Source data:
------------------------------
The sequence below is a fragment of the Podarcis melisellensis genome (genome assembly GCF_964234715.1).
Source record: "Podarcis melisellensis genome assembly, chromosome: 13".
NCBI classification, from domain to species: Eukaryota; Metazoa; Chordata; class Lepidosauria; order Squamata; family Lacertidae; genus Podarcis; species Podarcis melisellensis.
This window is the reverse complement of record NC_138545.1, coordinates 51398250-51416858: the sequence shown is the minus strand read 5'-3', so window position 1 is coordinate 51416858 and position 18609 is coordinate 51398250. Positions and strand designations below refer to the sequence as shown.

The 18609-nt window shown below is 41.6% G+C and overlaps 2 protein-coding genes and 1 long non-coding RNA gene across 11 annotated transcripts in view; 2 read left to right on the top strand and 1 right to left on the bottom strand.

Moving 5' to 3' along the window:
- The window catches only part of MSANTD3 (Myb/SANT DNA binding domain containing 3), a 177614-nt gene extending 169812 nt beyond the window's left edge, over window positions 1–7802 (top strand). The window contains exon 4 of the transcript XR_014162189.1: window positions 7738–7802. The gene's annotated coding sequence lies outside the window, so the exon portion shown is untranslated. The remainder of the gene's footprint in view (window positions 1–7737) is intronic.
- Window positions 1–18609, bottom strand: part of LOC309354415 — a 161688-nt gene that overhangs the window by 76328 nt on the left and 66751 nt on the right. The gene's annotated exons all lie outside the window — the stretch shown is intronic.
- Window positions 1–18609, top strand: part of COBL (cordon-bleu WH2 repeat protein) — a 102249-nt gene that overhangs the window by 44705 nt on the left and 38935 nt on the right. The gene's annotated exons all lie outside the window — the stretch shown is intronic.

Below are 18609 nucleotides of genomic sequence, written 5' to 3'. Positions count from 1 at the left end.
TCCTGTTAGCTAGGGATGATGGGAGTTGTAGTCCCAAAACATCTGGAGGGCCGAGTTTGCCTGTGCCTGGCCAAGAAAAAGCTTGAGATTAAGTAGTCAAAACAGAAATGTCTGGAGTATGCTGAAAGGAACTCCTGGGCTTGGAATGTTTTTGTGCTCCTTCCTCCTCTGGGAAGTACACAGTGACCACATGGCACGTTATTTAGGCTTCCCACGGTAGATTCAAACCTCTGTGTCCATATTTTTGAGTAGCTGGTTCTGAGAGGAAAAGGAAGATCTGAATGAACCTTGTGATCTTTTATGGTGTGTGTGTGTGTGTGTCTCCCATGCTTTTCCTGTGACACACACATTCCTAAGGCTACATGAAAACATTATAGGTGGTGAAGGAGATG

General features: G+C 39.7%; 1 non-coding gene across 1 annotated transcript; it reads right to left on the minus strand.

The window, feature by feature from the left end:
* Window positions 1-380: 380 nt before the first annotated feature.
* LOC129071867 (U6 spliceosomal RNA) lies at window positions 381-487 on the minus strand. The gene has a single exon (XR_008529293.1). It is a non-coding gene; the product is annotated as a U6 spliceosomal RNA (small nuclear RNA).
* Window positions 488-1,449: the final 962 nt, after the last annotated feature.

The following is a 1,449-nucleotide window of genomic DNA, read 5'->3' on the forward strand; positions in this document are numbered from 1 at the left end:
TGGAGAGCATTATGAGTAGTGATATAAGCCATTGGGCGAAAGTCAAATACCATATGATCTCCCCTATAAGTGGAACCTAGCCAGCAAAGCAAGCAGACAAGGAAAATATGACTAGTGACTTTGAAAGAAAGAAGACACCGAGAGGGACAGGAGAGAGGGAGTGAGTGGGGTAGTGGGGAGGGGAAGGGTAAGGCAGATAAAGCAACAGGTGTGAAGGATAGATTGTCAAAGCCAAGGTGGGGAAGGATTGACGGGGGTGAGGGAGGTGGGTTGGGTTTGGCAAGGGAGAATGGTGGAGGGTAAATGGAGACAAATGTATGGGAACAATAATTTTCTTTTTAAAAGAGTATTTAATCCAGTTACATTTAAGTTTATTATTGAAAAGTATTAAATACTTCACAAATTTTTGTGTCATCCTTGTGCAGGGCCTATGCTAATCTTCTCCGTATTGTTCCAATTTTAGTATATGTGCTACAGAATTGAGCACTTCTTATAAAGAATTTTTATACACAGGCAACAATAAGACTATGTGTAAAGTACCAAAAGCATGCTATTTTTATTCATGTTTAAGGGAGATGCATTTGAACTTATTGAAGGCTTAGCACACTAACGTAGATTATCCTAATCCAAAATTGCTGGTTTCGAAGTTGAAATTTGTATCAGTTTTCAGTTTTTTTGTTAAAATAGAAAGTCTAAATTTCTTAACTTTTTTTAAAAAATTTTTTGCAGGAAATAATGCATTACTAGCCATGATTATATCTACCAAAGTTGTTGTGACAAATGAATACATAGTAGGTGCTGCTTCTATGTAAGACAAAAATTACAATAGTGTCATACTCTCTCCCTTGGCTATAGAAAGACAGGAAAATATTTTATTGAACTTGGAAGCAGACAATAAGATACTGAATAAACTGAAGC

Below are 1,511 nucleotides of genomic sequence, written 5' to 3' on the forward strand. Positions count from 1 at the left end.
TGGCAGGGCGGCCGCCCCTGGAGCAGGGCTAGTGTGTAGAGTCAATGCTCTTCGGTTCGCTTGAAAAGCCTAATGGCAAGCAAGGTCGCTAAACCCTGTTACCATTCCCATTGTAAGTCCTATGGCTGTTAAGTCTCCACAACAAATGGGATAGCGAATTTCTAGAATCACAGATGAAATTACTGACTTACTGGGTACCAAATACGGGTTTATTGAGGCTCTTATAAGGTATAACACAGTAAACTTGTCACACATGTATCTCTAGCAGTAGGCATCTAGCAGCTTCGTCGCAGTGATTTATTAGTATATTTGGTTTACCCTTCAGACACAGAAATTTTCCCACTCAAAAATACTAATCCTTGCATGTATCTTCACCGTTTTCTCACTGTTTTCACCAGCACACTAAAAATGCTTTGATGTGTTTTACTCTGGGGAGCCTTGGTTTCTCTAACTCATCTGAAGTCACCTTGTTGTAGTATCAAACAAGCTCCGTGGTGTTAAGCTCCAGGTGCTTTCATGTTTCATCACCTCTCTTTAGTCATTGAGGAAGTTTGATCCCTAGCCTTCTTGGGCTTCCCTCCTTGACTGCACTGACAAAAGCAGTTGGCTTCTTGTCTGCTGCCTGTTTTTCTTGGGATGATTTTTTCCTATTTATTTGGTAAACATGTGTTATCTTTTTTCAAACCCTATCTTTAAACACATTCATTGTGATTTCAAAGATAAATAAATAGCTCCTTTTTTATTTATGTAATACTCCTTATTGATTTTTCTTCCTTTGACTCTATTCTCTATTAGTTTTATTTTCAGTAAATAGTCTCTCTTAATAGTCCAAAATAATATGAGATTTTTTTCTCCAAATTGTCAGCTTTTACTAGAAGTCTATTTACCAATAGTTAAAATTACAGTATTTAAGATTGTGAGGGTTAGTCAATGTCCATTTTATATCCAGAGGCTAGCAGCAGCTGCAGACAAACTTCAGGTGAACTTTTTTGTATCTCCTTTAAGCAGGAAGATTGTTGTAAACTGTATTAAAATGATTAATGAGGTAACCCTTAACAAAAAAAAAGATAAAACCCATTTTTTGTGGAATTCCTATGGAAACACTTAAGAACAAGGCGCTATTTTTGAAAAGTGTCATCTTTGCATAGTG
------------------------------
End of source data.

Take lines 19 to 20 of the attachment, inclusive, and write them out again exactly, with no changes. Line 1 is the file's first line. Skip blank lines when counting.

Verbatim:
Below are 1,511 nucleotides of genomic sequence, written 5' to 3' on the forward strand. Positions count from 1 at the left end.
TGGCAGGGCGGCCGCCCCTGGAGCAGGGCTAGTGTGTAGAGTCAATGCTCTTCGGTTCGCTTGAAAAGCCTAATGGCAAGCAAGGTCGCTAAACCCTGTTACCATTCCCATTGTAAGTCCTATGGCTGTTAAGTCTCCACAACAAATGGGATAGCGAATTTCTAGAATCACAGATGAAATTACTGACTTACTGGGTACCAAATACGGGTTTATTGAGGCTCTTATAAGGTATAACACAGTAAACTTGTCACACATGTATCTCTAGCAGTAGGCATCTAGCAGCTTCGTCGCAGTGATTTATTAGTATATTTGGTTTACCCTTCAGACACAGAAATTTTCCCACTCAAAAATACTAATCCTTGCATGTATCTTCACCGTTTTCTCACTGTTTTCACCAGCACACTAAAAATGCTTTGATGTGTTTTACTCTGGGGAGCCTTGGTTTCTCTAACTCATCTGAAGTCACCTTGTTGTAGTATCAAACAAGCTCCGTGGTGTTAAGCTCCAGGTGCTTTCATGTTTCATCACCTCTCTTTAGTCATTGAGGAAGTTTGATCCCTAGCCTTCTTGGGCTTCCCTCCTTGACTGCACTGACAAAAGCAGTTGGCTTCTTGTCTGCTGCCTGTTTTTCTTGGGATGATTTTTTCCTATTTATTTGGTAAACATGTGTTATCTTTTTTCAAACCCTATCTTTAAACACATTCATTGTGATTTCAAAGATAAATAAATAGCTCCTTTTTTATTTATGTAATACTCCTTATTGATTTTTCTTCCTTTGACTCTATTCTCTATTAGTTTTATTTTCAGTAAATAGTCTCTCTTAATAGTCCAAAATAATATGAGATTTTTTTCTCCAAATTGTCAGCTTTTACTAGAAGTCTATTTACCAATAGTTAAAATTACAGTATTTAAGATTGTGAGGGTTAGTCAATGTCCATTTTATATCCAGAGGCTAGCAGCAGCTGCAGACAAACTTCAGGTGAACTTTTTTGTATCTCCTTTAAGCAGGAAGATTGTTGTAAACTGTATTAAAATGATTAATGAGGTAACCCTTAACAAAAAAAAAGATAAAACCCATTTTTTGTGGAATTCCTATGGAAACACTTAAGAACAAGGCGCTATTTTTGAAAAGTGTCATCTTTGCATAGTG